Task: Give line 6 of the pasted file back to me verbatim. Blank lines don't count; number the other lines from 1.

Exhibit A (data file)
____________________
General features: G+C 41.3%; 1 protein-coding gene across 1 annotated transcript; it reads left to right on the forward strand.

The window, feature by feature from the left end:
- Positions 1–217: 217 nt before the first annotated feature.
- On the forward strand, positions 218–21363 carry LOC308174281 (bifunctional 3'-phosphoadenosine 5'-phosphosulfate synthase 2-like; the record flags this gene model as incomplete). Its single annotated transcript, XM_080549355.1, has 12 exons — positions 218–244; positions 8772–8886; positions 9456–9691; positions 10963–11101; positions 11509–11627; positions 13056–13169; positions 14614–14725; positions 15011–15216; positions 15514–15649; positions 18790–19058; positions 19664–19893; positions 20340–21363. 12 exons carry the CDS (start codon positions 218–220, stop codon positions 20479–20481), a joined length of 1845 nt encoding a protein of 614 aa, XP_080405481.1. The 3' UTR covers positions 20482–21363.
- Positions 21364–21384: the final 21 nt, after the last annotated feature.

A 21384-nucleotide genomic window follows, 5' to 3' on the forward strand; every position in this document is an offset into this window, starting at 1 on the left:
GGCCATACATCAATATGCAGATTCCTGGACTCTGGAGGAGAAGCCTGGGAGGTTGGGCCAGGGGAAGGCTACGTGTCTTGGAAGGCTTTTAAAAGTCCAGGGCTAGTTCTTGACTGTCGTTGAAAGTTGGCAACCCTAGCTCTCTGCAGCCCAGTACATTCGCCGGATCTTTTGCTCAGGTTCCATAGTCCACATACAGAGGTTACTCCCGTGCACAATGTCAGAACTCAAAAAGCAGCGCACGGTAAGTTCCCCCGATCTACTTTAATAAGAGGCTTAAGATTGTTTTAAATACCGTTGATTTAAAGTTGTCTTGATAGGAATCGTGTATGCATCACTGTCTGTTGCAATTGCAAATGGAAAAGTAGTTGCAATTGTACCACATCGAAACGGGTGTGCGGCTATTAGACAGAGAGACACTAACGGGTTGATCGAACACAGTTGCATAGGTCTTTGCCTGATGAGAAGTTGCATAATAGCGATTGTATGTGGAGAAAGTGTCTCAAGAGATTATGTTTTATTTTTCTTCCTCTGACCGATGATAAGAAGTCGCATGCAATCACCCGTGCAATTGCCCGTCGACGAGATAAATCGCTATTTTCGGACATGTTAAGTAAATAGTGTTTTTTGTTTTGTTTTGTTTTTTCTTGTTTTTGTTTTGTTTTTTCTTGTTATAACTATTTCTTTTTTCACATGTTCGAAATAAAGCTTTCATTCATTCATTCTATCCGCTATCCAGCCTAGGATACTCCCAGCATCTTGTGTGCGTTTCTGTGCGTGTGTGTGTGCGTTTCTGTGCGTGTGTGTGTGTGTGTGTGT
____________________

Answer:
A 21384-nucleotide genomic window follows, 5' to 3' on the forward strand; every position in this document is an offset into this window, starting at 1 on the left: